Last Sunday I spoke about ways that Bishop Mary modeled God’s grace working in her at the funeral service for her husband, Michael. I described two expressions of God’s Grace: The first was Sanctifying Grace, which brings growth, maturity, and movement forward in the process of becoming Christ-like. The example I gave was Bishop Mary’s forgiveness for the driver who hit Michael.
The second expression of Grace was Sustaining Grace, which is given at special times of need; especially during adversity or suffering. When we feel overwhelmed with a complicated decision to make, or struggle with the pain of losing someone we love, Sustaining Grace gets us through those times feeling lifted up, held close, and loved by God.
There are other expressions of God’s Grace. By paying attention, by staying open to God, we can see the flow of God’s Grace in our lives.
In Paul’s letter to the Romans, he describes the internal struggle of a believer; knowing what God wants us to do and not to do, but having to fight temptations that want us to do exactly the opposite. These do not have to be the Big Sins, like the ones in the Ten Commandments, but they are more often the little things;
Knowing it is my turn to walk our dog, but pretending I don’t notice him pacing at the door; Living in the flow of God’s Grace, I can be better than that.
Seeing a homeless person outside a store asking for money, but pretending I don’t see them when they look toward me. Living in the flow of God’s Grace, I can be better than that.
This form of Grace has been called Serving Grace. It is the gift to serve in a way that reflects the love of Jesus to the other person. 1 Peter 4:10 says, “As each one has received a special gift, employ it in serving one another as good stewards of the manifold grace of God.’ This gift of Serving Grace gets us past holding onto every minute of the day for what pleases us, or keeping every penny for our own comfort, but intentionally using time and resources to please God.
Jesus says, “Come to me, all you that are weary and are carrying heavy burdens, and I will give you rest.” Jesus recognizes that we all have the conflicts at work in us that Paul described in Romans. His offer is rest from our weariness, help with our burdens, and learning about the divine gift he offers of being gentle and humble of heart. This is known as Securing Grace; being kept secure in spite of our sin. I have felt this form of grace at a tough time when Christian friends pray for me, send me a card that they are thinking of me, give me a hug at the peace, or just touch my shoulder as a sign that they care about what I’m going through. I have felt their love, and God’s love. I am grateful that Grace has nothing to do with our deserving it. It is a free gift God gives us, and because of this gift, we can stand secure in God’s love for us.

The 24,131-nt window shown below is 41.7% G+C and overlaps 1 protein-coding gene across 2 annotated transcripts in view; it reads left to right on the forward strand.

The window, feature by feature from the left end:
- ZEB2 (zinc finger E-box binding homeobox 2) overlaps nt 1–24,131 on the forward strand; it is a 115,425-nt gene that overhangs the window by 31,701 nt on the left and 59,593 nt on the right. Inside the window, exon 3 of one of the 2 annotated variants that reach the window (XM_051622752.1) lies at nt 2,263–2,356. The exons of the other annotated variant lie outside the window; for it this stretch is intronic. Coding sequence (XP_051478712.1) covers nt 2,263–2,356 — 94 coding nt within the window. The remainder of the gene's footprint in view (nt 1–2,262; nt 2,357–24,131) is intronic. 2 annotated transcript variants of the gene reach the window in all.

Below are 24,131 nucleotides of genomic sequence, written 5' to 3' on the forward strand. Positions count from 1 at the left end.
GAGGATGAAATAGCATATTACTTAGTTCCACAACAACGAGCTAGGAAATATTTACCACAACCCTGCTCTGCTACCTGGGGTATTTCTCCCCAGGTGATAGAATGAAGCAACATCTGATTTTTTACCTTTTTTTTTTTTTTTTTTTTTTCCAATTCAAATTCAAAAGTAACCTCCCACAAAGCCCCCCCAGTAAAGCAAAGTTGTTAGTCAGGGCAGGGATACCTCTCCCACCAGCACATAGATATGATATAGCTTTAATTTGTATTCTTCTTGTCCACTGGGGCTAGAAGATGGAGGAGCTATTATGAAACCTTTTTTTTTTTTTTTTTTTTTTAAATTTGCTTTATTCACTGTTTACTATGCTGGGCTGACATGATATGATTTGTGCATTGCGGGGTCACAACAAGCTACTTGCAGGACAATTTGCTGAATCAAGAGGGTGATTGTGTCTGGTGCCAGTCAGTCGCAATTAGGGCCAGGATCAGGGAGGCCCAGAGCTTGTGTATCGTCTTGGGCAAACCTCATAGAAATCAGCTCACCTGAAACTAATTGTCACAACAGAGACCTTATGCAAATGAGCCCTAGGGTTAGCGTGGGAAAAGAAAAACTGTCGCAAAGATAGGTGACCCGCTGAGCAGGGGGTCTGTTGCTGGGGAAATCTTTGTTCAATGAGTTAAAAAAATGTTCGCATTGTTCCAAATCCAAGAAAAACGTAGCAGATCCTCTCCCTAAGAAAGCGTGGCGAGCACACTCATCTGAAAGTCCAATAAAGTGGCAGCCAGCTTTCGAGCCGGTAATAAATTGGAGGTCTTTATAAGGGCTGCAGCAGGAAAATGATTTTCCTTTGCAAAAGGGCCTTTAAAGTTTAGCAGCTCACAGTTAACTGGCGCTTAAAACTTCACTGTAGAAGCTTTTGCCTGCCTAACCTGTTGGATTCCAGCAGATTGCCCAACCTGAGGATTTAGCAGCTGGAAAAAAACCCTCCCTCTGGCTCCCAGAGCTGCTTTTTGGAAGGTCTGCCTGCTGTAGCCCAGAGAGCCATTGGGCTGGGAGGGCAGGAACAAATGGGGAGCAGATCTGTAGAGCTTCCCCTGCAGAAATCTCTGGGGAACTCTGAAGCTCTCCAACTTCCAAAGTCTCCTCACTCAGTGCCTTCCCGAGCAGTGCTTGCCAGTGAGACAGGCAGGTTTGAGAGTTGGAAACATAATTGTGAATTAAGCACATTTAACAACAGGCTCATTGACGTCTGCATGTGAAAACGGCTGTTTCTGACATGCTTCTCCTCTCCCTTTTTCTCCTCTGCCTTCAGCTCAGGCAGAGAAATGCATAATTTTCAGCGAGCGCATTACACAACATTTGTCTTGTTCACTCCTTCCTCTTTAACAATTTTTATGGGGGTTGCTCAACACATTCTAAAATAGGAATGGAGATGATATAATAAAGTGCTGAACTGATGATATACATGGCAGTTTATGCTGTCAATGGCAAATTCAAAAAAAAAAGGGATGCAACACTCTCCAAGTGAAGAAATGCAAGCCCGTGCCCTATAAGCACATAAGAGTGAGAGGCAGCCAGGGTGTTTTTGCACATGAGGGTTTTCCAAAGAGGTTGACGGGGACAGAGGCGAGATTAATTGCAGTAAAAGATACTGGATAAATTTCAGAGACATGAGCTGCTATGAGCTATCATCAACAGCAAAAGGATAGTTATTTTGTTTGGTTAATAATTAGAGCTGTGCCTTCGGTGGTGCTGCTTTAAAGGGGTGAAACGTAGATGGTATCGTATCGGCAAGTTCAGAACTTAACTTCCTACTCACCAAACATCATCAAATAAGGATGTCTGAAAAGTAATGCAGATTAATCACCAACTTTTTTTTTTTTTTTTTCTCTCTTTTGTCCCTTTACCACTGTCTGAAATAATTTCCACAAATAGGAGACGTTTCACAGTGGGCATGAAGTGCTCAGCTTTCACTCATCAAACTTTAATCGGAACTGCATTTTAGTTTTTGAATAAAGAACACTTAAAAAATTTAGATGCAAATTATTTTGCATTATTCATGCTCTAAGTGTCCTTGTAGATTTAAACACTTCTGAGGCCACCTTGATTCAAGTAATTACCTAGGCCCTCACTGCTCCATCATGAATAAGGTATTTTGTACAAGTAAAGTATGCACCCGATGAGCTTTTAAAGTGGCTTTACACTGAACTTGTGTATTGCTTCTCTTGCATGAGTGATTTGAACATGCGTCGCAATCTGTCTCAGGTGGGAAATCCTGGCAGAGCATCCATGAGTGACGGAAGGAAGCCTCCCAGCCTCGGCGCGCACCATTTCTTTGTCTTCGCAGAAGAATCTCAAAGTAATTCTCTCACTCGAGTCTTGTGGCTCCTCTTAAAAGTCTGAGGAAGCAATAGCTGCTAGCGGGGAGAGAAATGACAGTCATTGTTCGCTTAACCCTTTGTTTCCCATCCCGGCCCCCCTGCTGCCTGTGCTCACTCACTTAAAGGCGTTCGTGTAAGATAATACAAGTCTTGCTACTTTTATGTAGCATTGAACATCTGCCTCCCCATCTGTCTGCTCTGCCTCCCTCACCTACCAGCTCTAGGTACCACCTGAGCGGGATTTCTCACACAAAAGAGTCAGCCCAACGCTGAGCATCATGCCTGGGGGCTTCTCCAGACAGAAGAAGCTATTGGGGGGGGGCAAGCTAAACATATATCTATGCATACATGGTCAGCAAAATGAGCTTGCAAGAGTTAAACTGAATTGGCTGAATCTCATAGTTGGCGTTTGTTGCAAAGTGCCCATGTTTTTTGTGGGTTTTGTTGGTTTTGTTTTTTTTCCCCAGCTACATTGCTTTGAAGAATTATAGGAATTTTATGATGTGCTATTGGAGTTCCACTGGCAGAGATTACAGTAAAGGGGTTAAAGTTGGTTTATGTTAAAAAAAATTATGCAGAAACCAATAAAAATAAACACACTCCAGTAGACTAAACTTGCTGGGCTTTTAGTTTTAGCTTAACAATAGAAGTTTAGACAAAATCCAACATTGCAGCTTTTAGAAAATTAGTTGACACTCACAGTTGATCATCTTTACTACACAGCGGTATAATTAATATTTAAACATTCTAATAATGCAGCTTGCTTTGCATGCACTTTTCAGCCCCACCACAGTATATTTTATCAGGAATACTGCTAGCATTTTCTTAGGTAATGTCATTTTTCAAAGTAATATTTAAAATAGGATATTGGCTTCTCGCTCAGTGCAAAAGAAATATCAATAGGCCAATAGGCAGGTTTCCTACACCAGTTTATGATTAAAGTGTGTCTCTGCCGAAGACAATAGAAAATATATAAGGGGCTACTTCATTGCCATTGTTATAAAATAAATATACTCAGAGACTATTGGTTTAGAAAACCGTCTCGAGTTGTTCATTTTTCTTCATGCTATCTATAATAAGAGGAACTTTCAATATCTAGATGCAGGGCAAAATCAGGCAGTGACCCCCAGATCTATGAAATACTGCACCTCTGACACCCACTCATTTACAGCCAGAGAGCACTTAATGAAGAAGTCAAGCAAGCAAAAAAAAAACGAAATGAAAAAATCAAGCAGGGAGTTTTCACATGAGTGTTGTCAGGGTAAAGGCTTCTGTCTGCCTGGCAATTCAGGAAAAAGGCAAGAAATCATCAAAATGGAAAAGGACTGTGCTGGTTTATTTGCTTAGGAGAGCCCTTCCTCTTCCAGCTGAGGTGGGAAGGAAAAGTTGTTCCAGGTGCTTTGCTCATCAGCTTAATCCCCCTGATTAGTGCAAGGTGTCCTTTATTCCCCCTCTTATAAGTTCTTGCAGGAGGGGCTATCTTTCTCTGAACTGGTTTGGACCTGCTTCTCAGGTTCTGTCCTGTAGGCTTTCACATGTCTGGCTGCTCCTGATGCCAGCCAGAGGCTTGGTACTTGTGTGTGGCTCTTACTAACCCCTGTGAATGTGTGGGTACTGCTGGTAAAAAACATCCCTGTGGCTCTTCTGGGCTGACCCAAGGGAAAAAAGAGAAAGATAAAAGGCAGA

Reverend Ardyss reminded me of one more quality of God’s Grace; it is offered to every single person, regardless of the shape their spiritual life is in; in fact it is offered before we ask, before we try to earn it, even before we were born. This is called Prevenient Grace. Jeremiah 1:5, “Before I formed you in the womb I knew you, and before you were born I consecrated you…”
Jesus’ offer of rest, help, and learning is an invitation to live in a state of Grace with God. Grace is at the heart of our relationship with God. The decision we are offered is to open ourselves up to living in the flow of God’s Grace that Sustains, Sanctifies, Serves, gives Security, and is Steadfast – waiting for us even before we ask.
As a boy I drove my mother crazy by packing away the birthday gifts or Christmas gifts that I especially liked. Since I liked them, I wanted to save those gifts; and not break them, or wear them out. Sometimes it was months or years before I used them. But that wasn’t what my mom wanted. She wanted me to open, and use, and enjoy the gifts she had bought for me. Open the gift of God’s Grace. It is not meant to be saved, but to be used and shared. Amen.